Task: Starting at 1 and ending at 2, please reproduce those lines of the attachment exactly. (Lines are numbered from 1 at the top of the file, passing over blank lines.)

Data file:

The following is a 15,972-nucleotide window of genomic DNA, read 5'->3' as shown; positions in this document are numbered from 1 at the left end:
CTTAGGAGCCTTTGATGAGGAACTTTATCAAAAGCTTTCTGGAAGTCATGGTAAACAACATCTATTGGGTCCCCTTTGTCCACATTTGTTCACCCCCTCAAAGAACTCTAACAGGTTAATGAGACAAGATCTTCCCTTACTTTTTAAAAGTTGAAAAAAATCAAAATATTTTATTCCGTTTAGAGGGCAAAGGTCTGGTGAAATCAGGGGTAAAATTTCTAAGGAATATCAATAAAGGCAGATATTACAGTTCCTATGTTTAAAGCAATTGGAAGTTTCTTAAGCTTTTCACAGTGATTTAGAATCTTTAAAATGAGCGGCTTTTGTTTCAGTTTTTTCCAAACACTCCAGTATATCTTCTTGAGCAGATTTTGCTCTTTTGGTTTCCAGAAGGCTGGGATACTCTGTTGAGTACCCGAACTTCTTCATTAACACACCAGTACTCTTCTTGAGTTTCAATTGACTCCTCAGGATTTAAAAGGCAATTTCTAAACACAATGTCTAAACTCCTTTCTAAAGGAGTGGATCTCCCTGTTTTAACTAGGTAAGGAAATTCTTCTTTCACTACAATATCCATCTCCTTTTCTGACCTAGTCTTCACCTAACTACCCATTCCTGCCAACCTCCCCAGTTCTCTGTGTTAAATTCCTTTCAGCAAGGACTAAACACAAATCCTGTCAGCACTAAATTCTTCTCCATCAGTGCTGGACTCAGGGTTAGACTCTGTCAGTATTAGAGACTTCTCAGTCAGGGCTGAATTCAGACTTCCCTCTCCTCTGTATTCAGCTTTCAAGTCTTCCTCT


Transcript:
The following is a 15,972-nucleotide window of genomic DNA, read 5'->3' as shown; positions in this document are numbered from 1 at the left end:
CTTAGGAGCCTTTGATGAGGAACTTTATCAAAAGCTTTCTGGAAGTCATGGTAAACAACATCTATTGGGTCCCCTTTGTCCACATTTGTTCACCCCCTCAAAGAACTCTAACAGGTTAATGAGACAAGATCTTCCCTTACTTTTTAAAAGTTGAAAAAAATCAAAATATTTTATTCCGTTTAGAGGGCAAAGGTCTGGTGAAATCAGGGGTAAAATTTCTAAGGAATATCAATAAAGGCAGATATTACAGTTCCTATGTTTAAAGCAATTGGAAGTTTCTTAAGCTTTTCACAGTGATTTAGAATCTTTAAAATGAGCGGCTTTTGTTTCAGTTTTTTCCAAACACTCCAGTATATCTTCTTGAGCAGATTTTGCTCTTTTGGTTTCCAGAAGGCTGGGATACTCTGTTGAGTACCCGAACTTCTTCATTAACACACCAGTACTCTTCTTGAGTTTCAATTGACTCCTCAGGATTTAAAAGGCAATTTCTAAACACAATGTCTAAACTCCTTTCTAAAGGAGTGGATCTCCCTGTTTTAACTAGGTAAGGAAATTCTTCTTTCACTACAATATCCATCTCCTTTTCTGACCTAGTCTTCACCTAACTACCCATTCCTGCCAACCTCCCCAGTTCTCTGTGTTAAATTCCTTTCAGCAAGGACTAAACACAAATCCTGTCAGCACTAAATTCTTCTCCATCAGTGCTGGACTCAGGGTTAGACTCTGTCAGTATTAGAGACTTCTCAGTCAGGGCTGAATTCAGACTTCCCTCTCCTCTGTATTCAGCTTTCAAGTCTTCCTCT